SKILLS REQUIRED IN DIFFERENT JOBS
The personal skills required in very different jobs are surprisingly similar, with just a few differences in the level of skill required. Almost every professional job requires you to have good VERBAL or WRITTEN COMMUNICATION skills, and will require you to be able to CO-OPERATE with other people. Employers will assess these skills at every stage of your application.
Let's look at some examples, starting with teaching as it is a job everyone has some familiarity with.
TEACHERS obviously need to be good at TEACHING, INSTRUCTING and MAKING PRESENTATIONS, but they also need to have good LISTENING skills to understand the problems a pupil may be having. They need to be able to ANALYSE (for example) the reasons why a potentially bright student is not making progress, to have good WRITING skills, and be able to PLAN the next terms work.
BANK MANAGERS also need good WRITING skills , for example when drafting a letter to reply to the complaint of a customer. They need to be good LISTENERS to be able to sort the wheat from the chaff when a customer is asking for a large loan. They have to be PERSUASIVE when trying to persuade a local company to bank with them rather than a competitor bank, and to be able to both DIRECT and CO-OPERATE with their staff. They need to be good at ANALYSING information and MAKING DECISIONS when, as above, deciding whether or not to make a loan, and of course they need to be NUMERATE, but GCSE maths is probably sufficient here.
CHARTERED ACCOUNTANTS must be LOGICAL and able to RESEARCH when they prepare and audit accounts as well as being good at QUESTIONING and ADVISING clients when they provide a consultancy service. They should also have strong NUMERACY, DECISION-MAKING, PLANNING and ORAL COMMUNICATION skills. While being SOCIALLY CONFIDENT and able to PERSUADE and NEGOTIATE with their clients they must also be good at LISTENING to what others have to say.
SOLICITORS need good VERBAL COMMUNICATION and LISTENING skills to deal with clients; INVESTIGATION, ANALYTICAL and PROBLEM-SOLVING abilities to handle legal casework and DECISION-MAKING skills - to assess, for example, the best course of action to follow.
MARKETING BRAND MANAGERS need to be good at WRITTEN COMMUNICATION to write promotional briefs, PERSUASIVE to persuade colleagues to pursue a particular line of action, good at ANALYSING the pricing and key features of products, good INVESTIGATORS to be able to research the market, consumers and competitors, and well ORGANISED to manage stock levels and to plan withdrawal of products from the market.
MUSEUM CURATORS need to be able to PLAN AND ORGANISE collections and museum activities; to be PERSUASIVE when negotiating budgets, sponsorship, acquisitions and loans and to have good VERBAL and WRITTEN COMMUNICATION skills to interpret the museum's collection for visitors and answer enquiries. They also need to CO-OPERATE when working in teams and, while INVESTIGATING and ANALYTISING is important in researching and cataloguing collections, this is only one part of the work, which is increasingly people-oriented.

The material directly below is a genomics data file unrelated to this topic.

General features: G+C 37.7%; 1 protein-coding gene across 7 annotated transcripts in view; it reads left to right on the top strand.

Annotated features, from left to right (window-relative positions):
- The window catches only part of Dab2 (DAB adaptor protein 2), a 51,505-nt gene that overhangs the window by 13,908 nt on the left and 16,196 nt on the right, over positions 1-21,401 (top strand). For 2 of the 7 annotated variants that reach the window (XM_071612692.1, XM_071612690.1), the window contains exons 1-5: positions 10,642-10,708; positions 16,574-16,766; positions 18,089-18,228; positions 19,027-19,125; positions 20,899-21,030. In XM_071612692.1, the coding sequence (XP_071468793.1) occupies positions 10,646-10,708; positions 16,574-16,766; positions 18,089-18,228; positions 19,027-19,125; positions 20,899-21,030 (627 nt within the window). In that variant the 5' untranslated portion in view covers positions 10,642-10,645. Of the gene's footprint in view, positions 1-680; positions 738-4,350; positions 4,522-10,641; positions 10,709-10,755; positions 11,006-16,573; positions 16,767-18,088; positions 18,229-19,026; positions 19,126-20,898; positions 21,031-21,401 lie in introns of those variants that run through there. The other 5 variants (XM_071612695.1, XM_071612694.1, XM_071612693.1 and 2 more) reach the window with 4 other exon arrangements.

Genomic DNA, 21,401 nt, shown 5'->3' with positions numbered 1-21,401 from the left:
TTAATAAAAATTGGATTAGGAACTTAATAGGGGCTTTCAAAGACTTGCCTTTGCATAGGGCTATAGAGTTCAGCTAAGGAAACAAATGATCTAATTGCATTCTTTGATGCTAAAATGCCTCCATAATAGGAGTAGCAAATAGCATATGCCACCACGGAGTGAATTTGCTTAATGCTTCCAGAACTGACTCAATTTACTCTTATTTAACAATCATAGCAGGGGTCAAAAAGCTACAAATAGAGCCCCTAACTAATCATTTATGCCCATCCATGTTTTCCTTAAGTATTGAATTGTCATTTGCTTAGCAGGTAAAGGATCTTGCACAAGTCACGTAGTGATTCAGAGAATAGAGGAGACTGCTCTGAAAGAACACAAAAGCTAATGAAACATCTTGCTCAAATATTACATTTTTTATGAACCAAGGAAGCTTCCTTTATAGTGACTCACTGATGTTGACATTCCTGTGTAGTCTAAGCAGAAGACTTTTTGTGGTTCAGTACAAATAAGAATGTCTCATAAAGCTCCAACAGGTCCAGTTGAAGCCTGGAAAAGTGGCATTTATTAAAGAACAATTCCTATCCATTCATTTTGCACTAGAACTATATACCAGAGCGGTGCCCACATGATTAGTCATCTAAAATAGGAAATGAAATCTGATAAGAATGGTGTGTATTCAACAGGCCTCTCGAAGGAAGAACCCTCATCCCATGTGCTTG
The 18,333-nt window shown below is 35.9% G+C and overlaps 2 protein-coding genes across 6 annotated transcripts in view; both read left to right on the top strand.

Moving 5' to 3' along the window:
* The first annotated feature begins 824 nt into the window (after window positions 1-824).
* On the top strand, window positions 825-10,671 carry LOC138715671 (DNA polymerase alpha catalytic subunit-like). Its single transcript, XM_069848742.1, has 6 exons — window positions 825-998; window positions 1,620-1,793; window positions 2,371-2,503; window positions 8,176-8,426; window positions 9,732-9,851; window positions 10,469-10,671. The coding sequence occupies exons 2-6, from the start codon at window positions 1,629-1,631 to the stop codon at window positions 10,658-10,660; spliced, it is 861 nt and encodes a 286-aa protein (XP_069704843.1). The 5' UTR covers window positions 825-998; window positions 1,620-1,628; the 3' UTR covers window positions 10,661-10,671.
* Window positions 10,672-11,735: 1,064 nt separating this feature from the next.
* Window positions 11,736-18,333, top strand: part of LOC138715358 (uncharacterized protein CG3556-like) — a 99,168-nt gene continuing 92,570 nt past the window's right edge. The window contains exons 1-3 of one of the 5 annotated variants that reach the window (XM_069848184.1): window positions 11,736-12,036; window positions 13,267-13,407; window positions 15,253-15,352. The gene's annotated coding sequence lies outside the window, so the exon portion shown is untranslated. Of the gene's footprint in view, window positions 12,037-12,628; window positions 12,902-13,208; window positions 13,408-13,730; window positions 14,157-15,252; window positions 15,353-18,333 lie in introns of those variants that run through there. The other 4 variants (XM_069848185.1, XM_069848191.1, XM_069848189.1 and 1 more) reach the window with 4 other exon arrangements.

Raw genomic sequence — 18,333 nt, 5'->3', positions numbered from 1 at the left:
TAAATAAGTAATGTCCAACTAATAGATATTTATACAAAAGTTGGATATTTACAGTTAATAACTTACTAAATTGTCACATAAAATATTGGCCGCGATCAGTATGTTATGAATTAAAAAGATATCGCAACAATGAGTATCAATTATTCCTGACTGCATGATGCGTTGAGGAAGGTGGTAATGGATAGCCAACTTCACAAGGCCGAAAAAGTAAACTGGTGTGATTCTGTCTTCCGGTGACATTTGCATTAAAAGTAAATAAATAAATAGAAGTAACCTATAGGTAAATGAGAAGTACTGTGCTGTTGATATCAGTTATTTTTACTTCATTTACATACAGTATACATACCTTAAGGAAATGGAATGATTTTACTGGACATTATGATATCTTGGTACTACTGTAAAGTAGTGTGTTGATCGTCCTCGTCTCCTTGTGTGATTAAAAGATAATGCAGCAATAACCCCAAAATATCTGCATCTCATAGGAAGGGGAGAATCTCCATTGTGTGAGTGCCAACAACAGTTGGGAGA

POLICE OFFICERS need good VERBAL and WRITTEN COMMUNICATION skills to work with the public, write reports and present evidence in court. They need to be able to MAKE DECISIONS, often split-second, to INVESTIGATE and to CO-OPERATE with colleagues and other agencies. LEADERSHIP is an essential quality for even the most junior police officer - the public expects the police to take charge at, for example, the scene of a road accident - and becomes even more important at more senior levels, such as Inspector, where PLANNING and ORGANISING are also vital skills.
We need graduates who have the confidence to get involved, who think critically about their work, and who have the initiative to find ways of doing things better.
PATENT EXAMINERS require good INVESTIGATIVE SKILLS to check through data on previous patents, ANALYTICAL SKILLS to assess whether rights of inventors would be infringed by new patent applications, and WRITTEN COMMUNICATION SKILLS to present their findings. They must also have good ATTENTION TO DETAIL.
COMPUTER SYSTEMS ANALYSTS must be able to COMMUNICATE with the user of their system, and be able to LISTEN to them to find out their requirements. They must be able to INVESTIGATE and SOLVE PROBLEMS. They need to be able to PRESENT their solutions to their clients and PERSUADE them that their solution is the best one. They usually work in a team, so they need to be able to CO-OPERATE with programmers and other team members.
RESEARCH SCIENTISTS must be able to ANALYSE the results of experiments and be competent in WRITING reports about the procedures they have used and the results obtained. They usually work in teams and therefore need to CO-OPERATE with other people. On occasions they have to GIVE PRESENTATIONS to groups of people and as they progress within a company, they may have to LEAD a team and PLAN their schedule of work over a given period of time.
TV RESEARCHERS need to be PERSUASIVE to argue the merits of a particular aspect of a programme, well ORGANISED to work efficiently under intense pressure, good LISTENERS to conduct initial interviews with programme participants, good VERBAL COMMUNICATORS to brief presenters, and good INVESTIGATORS to find the right people and locations for filming.
PERSONNEL MANAGERS must be good at LISTENING when interviewing people for jobs, and also at WRITING reports. They need to be able to ANALYSE the requirements for a particular job (rather like this!) and to MAKE DECISIONS on who to invite for interview. They must CO-OPERATE with other managers when dealing with staff problems in their particular departments and must be able to PLAN ahead to predict future needs for training and recruitment.